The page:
The development of homegrown talent and specifically progression from youth to first-team football has been a heavily discussed topic for years.
Analysed and debated relentlessly, finding a solution to successfully bridge the gap from educational football to the real stage for youth players has proven difficult.
Whether this aids the development of young talent remains to be seen, but equally interesting is the potential impact on matters closer to home—specifically, Liverpool’s academy.
Premier League 2
With systematic reformation comes change and that is no different with the incoming setup, which aims to ease the “transition” to the top flight, as explained by Premier League Chief Executive Richard Scudamore:
“The hardest part for players is the transition period from development football to the first team. Premier League 2 is structured to give players the optimum opportunity to get to the Premier League through more competitive and meaningful game time.”
The system, intended to provide “a greater focus on a level of play in terms of technicality, physicality and intensity to bring players as close to first-team experience as possible,” will see two divisions of 12 teams.
“The average age for a player to make their first-team debuts is between 22 and 23. Therefore it is right that we extend the age range to Under-23 to give greater opportunities for players to make it.”
Players will familiarise with performing at big venues, with Anfield to host at least three league games—the others to be played at Tranmere Rovers’ Prenton Park—and with three over-age players and a goalkeeper permitted, those involved could earn extra experience against senior professionals.
The revamped structure seemingly better prepares prospects for the top flight but success hinges on Liverpool’s approach.
However, increasing playing age to U23 makes more of Anfield’s ‘older’ youngsters eligible, raising concerns over progression for teenage prospects, with fears of a stockpiling scenario.
But concerns are eased by Liverpool’s commendable desire to retain a youth-focussed vision, using the competition to develop younger professionals, evidenced by U23 boss Michael Beale revealing his squad will average 19 years of age rather than loaded with 21- and 22-year-olds awaiting a break.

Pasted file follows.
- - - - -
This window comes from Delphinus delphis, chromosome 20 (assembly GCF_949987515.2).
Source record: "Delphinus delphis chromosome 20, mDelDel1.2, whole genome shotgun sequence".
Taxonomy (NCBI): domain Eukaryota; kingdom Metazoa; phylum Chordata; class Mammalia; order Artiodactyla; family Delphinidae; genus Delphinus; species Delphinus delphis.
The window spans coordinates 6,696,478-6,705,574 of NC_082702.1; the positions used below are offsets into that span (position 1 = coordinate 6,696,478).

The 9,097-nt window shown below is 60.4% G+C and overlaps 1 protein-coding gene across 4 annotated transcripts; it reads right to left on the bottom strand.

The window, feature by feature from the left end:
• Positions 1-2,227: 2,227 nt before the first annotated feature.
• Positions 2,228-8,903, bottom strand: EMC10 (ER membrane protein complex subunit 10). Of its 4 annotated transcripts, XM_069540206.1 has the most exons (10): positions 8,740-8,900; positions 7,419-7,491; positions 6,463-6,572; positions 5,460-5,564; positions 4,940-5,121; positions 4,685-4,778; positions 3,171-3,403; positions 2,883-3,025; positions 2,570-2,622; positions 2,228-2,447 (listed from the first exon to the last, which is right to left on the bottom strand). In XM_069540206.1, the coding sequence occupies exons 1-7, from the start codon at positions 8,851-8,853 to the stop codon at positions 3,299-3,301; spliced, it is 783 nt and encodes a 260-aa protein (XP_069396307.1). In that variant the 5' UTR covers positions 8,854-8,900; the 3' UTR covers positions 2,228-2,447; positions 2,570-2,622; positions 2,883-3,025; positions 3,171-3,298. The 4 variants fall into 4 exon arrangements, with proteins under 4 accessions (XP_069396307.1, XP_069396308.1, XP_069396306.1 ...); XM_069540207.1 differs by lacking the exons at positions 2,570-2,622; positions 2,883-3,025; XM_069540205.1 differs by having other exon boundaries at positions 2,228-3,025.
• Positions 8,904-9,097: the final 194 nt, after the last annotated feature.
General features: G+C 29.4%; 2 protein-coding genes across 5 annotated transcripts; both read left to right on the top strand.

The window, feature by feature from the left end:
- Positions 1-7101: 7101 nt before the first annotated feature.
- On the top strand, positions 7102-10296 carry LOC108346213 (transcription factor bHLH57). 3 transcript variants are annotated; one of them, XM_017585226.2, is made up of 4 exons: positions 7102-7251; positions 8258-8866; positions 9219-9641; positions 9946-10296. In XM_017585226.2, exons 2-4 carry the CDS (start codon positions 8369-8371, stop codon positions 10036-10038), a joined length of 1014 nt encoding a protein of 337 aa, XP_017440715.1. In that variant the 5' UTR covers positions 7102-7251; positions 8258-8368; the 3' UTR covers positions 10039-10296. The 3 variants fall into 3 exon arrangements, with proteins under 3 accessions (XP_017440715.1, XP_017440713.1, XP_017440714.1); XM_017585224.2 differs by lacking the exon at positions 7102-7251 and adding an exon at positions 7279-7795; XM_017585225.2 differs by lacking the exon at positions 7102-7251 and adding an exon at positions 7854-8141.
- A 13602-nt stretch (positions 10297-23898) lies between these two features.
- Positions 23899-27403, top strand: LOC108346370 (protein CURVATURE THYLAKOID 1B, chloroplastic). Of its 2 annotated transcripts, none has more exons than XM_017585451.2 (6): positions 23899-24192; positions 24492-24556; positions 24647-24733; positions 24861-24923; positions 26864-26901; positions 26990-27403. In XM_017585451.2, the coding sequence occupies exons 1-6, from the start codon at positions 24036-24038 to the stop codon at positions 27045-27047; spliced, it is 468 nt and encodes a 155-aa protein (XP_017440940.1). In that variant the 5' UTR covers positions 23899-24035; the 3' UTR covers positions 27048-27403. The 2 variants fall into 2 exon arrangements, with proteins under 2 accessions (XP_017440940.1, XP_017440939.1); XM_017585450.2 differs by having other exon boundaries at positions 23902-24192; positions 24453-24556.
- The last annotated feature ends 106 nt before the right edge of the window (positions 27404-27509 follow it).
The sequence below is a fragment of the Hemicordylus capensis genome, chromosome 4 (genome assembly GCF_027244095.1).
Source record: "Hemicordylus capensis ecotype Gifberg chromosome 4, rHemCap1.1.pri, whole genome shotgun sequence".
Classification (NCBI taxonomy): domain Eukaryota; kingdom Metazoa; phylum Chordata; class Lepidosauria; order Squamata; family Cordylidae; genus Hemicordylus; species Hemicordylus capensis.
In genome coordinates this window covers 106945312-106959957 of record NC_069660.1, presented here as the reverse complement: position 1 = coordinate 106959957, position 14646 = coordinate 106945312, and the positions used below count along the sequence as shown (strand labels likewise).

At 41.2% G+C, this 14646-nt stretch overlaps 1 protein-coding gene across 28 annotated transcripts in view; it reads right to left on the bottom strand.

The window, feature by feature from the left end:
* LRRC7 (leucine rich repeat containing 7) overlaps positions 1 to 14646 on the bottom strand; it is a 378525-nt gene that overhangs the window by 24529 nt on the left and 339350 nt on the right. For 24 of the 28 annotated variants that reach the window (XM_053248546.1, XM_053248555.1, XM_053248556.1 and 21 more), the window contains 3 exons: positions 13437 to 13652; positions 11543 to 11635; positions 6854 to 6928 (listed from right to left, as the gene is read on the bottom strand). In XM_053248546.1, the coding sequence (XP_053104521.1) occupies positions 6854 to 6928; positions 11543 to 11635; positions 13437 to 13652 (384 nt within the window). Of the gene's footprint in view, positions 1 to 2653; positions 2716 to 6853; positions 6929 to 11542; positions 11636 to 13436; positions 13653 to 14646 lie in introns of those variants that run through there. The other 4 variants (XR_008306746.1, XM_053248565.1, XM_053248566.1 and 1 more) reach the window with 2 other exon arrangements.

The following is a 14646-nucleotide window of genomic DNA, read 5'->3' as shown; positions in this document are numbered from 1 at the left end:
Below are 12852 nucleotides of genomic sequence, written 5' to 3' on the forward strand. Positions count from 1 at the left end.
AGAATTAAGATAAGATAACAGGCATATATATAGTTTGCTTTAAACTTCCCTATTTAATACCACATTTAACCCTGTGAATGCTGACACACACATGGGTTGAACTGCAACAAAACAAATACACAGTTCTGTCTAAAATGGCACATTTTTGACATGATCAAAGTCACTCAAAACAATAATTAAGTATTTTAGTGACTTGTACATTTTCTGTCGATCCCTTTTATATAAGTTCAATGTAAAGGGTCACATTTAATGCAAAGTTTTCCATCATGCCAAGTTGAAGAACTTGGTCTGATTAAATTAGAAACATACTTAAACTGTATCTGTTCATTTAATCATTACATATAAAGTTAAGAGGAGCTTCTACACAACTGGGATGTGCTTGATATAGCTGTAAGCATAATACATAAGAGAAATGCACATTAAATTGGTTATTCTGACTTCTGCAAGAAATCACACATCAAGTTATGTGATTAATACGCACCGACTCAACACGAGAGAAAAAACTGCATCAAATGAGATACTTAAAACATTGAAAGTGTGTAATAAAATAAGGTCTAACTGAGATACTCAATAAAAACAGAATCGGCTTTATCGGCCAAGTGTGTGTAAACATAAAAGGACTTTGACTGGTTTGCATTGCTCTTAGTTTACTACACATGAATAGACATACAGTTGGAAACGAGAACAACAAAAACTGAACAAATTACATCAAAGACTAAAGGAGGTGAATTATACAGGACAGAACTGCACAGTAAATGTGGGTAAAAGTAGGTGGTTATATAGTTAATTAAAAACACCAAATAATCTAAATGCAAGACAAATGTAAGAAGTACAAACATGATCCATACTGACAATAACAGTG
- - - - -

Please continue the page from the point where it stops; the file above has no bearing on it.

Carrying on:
This isn’t the basis Scudamore and Co. have intended but it makes sense for Liverpool to blood such youth—with Beale telling TIA that only “three to four percent” of current Premier League players made their professional debut at any level after the age of 19.
This highlights the need for sharp progress and the damning statistic is clearly in the minds of academy staff and Beale, who hope to hand graduates that precious debut at Anfield.
This provides welcome assurance that emphasis will focus on pushing younger players through—the likes of Harry Wilson, Ovie Ejaria, Trent Alexander-Arnold and recent graduates Adam Phillips, Conor Masterson and Toni Gomes are poised to feature—and that a pathway to Klopp’s first-team at the required age will remain, without fears of stunted development.
However, a concern comes that certain players will miss out; those too old for Beale’s envisaged side and not yet of first-team level—in the likes of Ryan Kent, Lloyd Jones, Joe Maguire and Jack Dunn, examples of those potentially left to forge careers out on loan.
Liverpool have benefitted from ‘late developers’ recently, with Danny Ward, Jon Flanagan, Brad Smith and Kevin Stewart using U21 action and loans to earn first-team places, and this needs careful thought through.
However, the approach separates the wheat from the chaff, finding those with the required quality and pushing them on at the right time.
This could make a marked difference to the production of Liverpool’s academy.
Youth will continue to experience first-team involvement at teenage years, but a clearer and quicker indication of potential for an Anfield future will be forthcoming, with less intention to hold on to 20-year-olds and beyond.
And more prospects are likely to have a real chance of making the grade with the specialist link between the U23s and Klopp’s squad provided by first-team development coach Pepijn Lijnders
Though ambitious, this could potentially help realise FSG’s vision of a 50 percent homegrown first-team squad.
However, time for late developers will be at a premium, and players of a certain age—particularly in the adaption period—could be compromised, which is concerning as mentioned.
It could also be argued that the make-or-break pressure that comes with the need to prove credentials at an earlier age, rather than enjoying time to develop in later years, may also be an issue for youngsters.
However, adjusting as Liverpool intend will give Klopp the quality over quantity he wants—the boss receiving appropriate talent and necessary time to develop them further.
A more ruthless academy system will suffice, but this could see more young players progress with a genuine chance of a first-team stay.
With Liverpool on the brink of considerable change as Klopp heads into his first season as manager having signed a new six-year contract, this can only be positive for the future production of homegrown talents at Anfield.